At protest rallies and vigils, area activists decried what they call a rash of police-involved shootings of “Mexican-American youth in Boyle Heights.” Four other officer-involved shootings have taken place since February 2016, “and residents are angry and demanding an end to the police violence,” organizers of a protest rally Saturday at the Hollenbeck Police Station said.
For Calanche and others, the conversation should not just be about blame or whether the teen really had a gun.
“We should be talking about helping youth, not waiting for them to commit a crime,” she told EGP.
Cristo says communities like Boyle Heights that have a problem with gang violence need to deal with the “root of the problem,” which he boils down to a lack of opportunities and alternatives to gangs.
According to 2010 census data, an estimated 1 million people under the age of 24 live in Los Angeles. The City of L.A.’s budget allocates $42 million for youth programs and workforce development, nearly the same amount it spends on animal services, organizers of Friday’s press conference complained.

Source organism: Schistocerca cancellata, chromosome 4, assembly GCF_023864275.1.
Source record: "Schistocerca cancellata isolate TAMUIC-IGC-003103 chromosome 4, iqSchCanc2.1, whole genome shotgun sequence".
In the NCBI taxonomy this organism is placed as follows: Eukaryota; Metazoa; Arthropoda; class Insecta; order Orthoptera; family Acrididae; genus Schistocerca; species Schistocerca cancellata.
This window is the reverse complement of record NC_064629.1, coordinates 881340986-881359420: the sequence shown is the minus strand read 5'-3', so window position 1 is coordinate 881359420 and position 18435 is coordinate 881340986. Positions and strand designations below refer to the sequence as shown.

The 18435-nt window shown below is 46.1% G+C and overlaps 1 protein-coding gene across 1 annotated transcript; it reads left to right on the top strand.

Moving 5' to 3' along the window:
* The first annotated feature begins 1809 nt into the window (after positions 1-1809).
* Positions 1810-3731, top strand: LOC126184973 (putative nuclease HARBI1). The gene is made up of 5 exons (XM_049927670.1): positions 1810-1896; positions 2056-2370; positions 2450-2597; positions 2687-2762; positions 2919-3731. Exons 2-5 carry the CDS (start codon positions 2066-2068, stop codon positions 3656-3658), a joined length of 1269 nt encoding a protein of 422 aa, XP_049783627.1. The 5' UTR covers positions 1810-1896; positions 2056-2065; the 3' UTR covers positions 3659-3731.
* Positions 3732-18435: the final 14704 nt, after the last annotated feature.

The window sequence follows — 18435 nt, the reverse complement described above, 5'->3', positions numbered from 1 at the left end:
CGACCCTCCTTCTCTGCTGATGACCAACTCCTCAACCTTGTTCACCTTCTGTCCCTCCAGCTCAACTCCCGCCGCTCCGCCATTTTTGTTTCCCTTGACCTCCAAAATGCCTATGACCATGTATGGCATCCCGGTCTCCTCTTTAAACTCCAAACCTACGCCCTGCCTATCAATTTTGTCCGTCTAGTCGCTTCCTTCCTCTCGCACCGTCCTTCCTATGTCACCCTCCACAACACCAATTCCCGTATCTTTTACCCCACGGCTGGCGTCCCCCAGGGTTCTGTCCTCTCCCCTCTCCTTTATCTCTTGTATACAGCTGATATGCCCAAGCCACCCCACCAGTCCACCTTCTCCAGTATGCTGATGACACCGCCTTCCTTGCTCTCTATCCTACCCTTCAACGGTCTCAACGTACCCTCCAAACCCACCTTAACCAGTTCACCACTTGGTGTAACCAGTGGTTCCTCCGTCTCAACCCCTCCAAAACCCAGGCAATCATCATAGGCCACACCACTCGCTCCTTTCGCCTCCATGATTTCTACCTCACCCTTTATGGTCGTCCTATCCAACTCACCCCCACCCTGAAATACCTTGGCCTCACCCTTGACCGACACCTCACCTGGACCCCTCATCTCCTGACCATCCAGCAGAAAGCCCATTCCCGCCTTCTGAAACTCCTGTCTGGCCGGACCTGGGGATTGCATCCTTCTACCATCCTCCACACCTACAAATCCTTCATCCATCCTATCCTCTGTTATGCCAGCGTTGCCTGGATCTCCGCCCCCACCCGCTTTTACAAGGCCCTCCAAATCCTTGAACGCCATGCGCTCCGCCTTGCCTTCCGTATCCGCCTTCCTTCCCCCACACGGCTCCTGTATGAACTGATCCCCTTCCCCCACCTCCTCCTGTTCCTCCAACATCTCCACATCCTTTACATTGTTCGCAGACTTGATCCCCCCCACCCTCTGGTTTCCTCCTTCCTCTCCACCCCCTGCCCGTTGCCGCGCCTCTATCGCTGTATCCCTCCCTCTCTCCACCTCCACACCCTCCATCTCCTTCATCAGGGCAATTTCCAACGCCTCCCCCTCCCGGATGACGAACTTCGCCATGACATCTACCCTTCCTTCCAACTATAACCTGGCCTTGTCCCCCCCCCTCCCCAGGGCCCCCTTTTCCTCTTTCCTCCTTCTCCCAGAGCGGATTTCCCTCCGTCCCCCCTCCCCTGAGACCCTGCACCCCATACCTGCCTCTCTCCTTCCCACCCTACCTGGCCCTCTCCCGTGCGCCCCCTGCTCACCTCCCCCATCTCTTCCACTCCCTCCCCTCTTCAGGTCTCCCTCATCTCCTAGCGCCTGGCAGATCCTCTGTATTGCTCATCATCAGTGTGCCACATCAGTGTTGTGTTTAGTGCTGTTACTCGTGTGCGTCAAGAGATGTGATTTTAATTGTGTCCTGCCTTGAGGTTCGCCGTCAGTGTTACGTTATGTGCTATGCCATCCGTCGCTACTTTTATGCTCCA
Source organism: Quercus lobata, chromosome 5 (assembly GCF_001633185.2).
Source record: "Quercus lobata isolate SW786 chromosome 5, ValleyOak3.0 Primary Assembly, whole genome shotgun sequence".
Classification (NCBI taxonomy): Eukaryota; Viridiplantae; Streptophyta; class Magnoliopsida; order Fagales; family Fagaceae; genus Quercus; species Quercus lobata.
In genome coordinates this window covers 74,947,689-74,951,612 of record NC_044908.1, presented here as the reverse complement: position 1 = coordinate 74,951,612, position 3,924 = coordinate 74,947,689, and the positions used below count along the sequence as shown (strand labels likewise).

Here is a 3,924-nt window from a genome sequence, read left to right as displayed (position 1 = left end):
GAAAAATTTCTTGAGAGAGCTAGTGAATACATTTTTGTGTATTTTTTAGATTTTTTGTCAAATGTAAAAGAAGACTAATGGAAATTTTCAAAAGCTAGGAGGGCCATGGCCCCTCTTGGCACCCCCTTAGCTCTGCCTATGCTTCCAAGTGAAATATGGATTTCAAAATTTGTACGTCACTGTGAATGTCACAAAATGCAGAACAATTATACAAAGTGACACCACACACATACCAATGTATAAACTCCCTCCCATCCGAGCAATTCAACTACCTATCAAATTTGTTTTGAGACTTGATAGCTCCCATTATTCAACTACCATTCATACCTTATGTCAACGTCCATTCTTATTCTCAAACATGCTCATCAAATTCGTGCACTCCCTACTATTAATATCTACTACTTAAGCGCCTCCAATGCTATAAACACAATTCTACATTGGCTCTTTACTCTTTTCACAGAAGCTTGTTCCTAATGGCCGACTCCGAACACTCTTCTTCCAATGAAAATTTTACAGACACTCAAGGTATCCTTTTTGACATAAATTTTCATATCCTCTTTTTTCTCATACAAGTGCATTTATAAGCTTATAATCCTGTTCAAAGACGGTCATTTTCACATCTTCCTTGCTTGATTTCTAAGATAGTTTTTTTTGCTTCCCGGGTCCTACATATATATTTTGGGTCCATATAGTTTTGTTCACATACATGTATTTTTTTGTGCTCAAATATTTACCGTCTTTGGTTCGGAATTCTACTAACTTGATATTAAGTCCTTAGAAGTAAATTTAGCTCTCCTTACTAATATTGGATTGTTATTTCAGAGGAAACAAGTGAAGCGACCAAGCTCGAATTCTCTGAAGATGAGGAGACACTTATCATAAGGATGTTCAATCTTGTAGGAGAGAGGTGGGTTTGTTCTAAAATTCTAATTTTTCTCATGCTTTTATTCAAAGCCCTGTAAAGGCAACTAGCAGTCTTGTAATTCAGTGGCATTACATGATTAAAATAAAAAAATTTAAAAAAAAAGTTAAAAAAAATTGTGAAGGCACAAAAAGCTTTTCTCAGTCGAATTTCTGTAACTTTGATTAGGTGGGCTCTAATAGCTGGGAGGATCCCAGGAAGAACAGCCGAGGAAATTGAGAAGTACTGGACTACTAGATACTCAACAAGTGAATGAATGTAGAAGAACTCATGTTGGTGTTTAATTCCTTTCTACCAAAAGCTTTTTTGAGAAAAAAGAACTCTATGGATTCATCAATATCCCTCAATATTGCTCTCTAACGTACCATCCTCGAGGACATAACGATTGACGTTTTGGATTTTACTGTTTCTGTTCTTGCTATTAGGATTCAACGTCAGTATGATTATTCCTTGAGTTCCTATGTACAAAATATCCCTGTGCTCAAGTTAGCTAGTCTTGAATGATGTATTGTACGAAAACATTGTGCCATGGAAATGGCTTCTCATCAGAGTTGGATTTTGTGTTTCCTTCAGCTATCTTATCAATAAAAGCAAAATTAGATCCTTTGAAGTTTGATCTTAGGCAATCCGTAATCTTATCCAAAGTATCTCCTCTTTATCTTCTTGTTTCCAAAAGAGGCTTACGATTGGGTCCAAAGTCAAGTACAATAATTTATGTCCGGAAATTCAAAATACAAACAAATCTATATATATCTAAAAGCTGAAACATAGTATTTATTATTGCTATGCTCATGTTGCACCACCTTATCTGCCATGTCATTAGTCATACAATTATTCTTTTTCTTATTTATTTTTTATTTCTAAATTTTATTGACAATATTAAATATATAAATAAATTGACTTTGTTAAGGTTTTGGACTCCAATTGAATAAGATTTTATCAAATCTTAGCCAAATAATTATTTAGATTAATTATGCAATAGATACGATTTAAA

“The city [of Los Angeles] spends more on the zoos than it does on youth,” said a resentful Araceli Rodriguez, 19.
Nancy Flores believes the city’s budget reflects other priorities.
“With almost half of the city budget going to law enforcement, as a youth in the community, that says to me that we are not the priority to our city officials,” Flores said.
“It’s saying incarcerating us is more important than investing in programs to prevent us from cycling through the system.”
Participation in youth programs is the solution, says Rodriguez, who personally takes part in youth-oriented programs offered in Boyle Heights. But she’s quick to point out that many of her Garfield High School peers don’t have the same support.